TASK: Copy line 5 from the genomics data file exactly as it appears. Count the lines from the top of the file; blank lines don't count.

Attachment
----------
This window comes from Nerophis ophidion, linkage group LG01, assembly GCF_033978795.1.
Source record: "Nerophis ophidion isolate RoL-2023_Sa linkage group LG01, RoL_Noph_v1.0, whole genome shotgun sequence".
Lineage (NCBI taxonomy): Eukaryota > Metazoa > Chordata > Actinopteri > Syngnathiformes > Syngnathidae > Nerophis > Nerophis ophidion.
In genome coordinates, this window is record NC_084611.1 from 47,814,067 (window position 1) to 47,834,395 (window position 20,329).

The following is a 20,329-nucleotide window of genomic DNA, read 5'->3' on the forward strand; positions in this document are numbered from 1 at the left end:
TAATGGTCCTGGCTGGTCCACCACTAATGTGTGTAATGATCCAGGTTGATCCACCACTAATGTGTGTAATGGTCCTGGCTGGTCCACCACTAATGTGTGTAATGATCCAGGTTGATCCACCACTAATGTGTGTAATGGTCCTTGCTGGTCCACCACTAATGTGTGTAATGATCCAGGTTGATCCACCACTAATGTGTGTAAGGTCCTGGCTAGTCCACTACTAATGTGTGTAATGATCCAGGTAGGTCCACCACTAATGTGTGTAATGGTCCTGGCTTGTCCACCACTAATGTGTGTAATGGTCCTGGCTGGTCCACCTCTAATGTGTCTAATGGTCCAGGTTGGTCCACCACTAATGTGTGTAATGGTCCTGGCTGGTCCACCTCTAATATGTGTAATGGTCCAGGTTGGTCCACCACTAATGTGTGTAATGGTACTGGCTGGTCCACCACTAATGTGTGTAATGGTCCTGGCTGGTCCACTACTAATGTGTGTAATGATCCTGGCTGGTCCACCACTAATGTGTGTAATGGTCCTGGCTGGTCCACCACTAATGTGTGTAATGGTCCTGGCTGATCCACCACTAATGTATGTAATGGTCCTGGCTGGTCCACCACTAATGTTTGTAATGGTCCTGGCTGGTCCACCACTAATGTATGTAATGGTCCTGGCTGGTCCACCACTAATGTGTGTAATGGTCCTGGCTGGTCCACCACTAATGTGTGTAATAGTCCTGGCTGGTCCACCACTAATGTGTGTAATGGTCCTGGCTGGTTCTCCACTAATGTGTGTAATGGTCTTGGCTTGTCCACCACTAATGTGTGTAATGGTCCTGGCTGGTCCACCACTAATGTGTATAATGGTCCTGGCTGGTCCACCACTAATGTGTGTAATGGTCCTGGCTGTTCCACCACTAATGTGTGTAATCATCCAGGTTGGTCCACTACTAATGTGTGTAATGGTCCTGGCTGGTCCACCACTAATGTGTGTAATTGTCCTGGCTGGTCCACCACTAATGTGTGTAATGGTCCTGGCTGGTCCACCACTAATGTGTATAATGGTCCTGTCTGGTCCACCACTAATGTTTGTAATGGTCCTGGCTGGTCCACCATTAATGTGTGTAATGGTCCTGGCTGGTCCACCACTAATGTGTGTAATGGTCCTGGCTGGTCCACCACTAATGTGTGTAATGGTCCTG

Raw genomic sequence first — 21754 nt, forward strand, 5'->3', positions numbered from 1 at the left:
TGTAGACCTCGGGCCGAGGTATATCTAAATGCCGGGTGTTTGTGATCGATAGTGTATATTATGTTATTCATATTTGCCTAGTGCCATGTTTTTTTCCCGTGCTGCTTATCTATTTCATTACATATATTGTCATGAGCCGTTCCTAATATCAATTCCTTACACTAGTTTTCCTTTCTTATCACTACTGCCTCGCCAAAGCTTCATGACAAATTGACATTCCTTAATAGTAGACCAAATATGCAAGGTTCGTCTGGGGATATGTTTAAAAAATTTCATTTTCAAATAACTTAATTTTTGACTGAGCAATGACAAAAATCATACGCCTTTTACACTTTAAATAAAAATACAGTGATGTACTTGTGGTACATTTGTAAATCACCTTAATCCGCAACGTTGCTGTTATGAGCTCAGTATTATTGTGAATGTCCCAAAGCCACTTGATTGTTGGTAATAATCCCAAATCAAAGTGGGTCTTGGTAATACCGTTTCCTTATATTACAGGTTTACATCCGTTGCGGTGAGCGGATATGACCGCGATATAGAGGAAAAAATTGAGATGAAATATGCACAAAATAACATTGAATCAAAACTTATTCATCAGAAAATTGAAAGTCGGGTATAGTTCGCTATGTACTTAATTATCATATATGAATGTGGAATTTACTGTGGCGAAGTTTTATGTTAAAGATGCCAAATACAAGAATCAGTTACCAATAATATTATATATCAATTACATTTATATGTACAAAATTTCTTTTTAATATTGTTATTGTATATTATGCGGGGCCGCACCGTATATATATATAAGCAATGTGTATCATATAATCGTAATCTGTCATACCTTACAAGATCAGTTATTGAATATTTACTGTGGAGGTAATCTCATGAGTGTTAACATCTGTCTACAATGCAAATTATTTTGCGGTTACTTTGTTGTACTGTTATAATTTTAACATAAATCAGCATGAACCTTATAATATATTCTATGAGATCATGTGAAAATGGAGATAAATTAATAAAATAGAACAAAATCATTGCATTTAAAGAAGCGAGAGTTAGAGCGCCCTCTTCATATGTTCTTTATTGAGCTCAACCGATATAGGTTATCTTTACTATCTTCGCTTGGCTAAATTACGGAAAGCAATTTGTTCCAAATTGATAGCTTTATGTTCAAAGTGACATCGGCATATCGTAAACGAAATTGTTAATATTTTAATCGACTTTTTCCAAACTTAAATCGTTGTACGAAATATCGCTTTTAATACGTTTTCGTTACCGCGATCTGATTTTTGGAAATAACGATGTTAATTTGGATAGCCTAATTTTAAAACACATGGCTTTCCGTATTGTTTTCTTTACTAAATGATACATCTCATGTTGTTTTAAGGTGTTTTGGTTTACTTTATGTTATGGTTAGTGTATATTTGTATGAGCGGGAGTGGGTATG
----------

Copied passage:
The following is a 20,329-nucleotide window of genomic DNA, read 5'->3' on the forward strand; positions in this document are numbered from 1 at the left end: